I must say that it isn’t such a smart idea to read this book after the week I had to put my dog to sleep, so if you’re going through like that, I suggest that you put down this book for a bit and give yourself time. This book talks about a composer who is still closeted in his 60’s and the feeling I’ve got of why is that he fears to be the judgement of the people he composes for, but he almost doesn’t care about coming out anymore.
In a way, this dog that showed up out of nowhere has become the only partner he ever needed, and it shows that clearly because as in real life the only thing that stays by him is his dog, not his one-night stands. What made me furious is that Cockroft, the human, gives up his dog because of a lover that hated dogs, and, in my mind, I find it unreasonable to give up on my best friend that stood by my side for years, and we went through thick and thin together for a lover that might leave tomorrow.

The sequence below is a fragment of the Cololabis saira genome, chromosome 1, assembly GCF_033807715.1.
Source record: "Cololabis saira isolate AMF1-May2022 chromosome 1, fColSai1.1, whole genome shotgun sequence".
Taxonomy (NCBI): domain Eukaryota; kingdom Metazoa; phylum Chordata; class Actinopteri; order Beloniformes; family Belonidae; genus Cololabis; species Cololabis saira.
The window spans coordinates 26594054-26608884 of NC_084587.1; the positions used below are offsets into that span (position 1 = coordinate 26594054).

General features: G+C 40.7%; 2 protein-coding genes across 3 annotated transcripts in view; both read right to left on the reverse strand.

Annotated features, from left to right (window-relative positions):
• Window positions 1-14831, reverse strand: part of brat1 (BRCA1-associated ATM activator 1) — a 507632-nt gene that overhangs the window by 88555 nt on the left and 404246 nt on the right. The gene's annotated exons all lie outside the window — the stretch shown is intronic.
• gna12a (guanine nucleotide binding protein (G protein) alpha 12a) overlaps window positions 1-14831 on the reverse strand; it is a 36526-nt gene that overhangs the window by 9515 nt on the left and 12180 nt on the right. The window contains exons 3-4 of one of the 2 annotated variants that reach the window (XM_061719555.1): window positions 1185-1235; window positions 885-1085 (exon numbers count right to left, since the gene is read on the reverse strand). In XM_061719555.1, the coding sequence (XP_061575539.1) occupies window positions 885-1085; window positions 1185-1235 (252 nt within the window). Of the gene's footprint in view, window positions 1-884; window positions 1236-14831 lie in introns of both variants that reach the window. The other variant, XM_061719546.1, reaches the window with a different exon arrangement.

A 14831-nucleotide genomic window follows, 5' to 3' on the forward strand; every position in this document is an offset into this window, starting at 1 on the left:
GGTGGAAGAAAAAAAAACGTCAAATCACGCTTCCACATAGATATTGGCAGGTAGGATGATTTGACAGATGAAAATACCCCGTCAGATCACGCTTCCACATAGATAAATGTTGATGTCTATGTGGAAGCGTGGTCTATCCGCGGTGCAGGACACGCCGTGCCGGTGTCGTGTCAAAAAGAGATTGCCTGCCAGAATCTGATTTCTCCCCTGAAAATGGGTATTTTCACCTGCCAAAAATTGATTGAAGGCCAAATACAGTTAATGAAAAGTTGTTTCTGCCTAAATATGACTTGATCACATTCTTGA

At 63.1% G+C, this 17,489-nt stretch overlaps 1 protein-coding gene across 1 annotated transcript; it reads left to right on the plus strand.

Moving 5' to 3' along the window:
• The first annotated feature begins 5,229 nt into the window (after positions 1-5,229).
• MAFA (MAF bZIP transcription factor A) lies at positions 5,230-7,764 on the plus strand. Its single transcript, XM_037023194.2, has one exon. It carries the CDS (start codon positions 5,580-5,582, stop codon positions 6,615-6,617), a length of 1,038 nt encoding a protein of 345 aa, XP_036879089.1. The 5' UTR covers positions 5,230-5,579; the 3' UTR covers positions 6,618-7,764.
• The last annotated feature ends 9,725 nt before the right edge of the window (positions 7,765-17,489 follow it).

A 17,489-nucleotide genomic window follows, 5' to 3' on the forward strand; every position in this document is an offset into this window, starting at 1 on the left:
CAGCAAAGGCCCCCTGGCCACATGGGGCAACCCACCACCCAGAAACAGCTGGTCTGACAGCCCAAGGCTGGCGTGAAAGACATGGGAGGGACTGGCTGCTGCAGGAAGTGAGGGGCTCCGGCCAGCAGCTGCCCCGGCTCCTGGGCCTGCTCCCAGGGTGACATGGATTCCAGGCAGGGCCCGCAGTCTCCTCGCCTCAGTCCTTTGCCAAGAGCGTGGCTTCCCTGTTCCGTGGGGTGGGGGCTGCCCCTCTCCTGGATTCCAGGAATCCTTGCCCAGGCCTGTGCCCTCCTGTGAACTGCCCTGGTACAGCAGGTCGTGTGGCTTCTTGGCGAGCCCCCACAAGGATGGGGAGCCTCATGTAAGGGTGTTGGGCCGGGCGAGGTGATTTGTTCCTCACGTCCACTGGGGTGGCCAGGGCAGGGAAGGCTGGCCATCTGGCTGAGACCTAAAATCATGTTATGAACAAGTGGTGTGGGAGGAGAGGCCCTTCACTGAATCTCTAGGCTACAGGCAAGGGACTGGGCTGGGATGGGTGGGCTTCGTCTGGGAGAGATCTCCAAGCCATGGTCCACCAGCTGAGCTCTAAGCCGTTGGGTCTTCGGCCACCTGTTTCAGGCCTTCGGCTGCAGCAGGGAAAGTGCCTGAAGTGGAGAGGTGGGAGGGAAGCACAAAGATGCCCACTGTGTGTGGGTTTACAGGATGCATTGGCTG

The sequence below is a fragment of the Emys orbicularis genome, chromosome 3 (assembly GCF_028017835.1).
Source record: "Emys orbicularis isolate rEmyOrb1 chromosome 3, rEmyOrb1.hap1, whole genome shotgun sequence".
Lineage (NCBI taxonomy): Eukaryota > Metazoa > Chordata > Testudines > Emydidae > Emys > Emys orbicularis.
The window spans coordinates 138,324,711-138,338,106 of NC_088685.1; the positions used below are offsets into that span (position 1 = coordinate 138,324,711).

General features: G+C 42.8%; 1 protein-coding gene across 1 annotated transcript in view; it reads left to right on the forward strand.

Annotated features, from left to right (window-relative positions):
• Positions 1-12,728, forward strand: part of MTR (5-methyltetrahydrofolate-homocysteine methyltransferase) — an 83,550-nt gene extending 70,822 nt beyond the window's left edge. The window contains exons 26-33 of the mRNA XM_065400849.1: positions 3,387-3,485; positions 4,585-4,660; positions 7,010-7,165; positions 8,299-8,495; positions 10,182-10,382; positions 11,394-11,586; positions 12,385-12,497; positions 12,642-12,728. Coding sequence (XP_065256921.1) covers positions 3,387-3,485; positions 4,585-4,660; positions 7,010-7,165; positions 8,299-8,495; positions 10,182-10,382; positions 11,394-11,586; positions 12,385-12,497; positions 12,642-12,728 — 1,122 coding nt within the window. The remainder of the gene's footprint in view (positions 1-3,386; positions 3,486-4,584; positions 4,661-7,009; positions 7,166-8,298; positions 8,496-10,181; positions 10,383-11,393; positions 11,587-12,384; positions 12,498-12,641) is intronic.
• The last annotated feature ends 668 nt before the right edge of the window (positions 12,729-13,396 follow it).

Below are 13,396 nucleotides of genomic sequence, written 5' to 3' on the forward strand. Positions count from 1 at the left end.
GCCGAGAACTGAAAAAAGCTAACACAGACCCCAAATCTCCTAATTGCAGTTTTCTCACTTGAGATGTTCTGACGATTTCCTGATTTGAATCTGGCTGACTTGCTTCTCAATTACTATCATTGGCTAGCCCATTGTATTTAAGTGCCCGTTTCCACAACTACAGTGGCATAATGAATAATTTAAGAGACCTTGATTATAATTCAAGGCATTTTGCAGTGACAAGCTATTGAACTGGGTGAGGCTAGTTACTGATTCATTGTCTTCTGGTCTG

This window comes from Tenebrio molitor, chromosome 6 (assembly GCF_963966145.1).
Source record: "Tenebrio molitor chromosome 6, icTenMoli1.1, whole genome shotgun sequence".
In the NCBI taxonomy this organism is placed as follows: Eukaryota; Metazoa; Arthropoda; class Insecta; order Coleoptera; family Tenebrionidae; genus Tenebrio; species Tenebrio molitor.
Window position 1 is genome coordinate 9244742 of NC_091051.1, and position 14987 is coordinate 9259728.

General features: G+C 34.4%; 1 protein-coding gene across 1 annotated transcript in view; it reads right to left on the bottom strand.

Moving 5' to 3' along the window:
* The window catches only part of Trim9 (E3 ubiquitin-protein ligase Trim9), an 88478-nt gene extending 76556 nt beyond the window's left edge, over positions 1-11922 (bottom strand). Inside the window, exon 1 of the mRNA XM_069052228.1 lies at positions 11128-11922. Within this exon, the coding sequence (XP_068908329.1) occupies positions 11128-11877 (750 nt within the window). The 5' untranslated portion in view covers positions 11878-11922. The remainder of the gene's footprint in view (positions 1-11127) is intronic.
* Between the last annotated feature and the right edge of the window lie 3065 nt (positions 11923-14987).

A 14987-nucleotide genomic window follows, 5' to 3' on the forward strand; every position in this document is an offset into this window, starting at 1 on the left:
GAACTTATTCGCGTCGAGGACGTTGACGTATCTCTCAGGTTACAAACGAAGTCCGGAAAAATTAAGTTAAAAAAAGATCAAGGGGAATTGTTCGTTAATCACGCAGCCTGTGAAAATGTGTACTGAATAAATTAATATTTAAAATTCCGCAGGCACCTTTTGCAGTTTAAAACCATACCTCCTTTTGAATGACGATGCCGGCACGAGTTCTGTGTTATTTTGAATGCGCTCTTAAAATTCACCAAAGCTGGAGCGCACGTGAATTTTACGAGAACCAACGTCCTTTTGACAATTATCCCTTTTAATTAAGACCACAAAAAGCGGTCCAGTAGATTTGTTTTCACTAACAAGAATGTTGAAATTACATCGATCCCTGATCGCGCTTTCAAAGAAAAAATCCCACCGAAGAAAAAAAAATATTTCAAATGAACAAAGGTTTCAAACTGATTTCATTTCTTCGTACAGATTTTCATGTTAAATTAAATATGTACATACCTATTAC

On the one hand, this book shows the deep connections with our pets, on the other we see the stupid decisions that we human beings make at the spare of the moment that we make to regret later in our lives. This book left me with mix feels because I do get humans because I’m one of them. However, I don’t understand why Timoleon Vieta Come Home: A Sentimental Journey is being portrayed the way it is. Anyways, I gave this book a three of out five stars because of as a man who has been in relationships with another man, animal lover and LGBTQIA+ writer would have written about this topic differently. Having said this, I’m keeping in mind that Dan Rhodes, the author of this book looks like is not queer from the quick search I did, so that aspect of the book must be pure fiction.